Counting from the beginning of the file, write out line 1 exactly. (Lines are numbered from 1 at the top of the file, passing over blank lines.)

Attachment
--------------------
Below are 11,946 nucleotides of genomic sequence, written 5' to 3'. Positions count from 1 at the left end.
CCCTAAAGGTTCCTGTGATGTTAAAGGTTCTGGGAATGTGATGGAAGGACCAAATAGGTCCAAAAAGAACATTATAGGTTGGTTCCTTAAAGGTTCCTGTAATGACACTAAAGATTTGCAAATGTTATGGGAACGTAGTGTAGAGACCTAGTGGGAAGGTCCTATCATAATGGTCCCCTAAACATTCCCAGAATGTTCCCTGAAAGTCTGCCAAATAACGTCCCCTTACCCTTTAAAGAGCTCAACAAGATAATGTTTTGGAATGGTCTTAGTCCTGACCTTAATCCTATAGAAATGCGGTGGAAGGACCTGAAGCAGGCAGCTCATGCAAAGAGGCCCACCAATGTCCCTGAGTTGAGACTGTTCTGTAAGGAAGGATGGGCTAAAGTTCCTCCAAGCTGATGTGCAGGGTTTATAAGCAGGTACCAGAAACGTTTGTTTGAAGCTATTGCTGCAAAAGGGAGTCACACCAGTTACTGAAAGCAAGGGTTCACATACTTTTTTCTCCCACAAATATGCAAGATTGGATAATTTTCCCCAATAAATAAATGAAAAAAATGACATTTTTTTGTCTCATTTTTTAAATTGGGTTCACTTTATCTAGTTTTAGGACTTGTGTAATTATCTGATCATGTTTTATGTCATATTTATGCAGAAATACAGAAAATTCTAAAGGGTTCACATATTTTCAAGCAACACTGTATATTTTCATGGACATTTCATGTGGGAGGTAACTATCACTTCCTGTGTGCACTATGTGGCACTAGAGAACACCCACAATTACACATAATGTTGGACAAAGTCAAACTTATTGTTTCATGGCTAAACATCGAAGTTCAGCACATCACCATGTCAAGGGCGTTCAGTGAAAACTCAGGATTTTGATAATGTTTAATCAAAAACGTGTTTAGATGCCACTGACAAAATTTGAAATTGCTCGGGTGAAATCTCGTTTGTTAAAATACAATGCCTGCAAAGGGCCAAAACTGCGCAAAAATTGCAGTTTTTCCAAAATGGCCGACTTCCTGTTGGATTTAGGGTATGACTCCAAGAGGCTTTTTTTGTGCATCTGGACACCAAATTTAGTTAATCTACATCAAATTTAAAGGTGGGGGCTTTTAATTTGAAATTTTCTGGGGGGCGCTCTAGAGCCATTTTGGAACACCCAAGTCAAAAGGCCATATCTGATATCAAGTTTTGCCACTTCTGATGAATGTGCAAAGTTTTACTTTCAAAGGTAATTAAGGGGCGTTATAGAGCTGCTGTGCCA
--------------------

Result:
Below are 11,946 nucleotides of genomic sequence, written 5' to 3'. Positions count from 1 at the left end.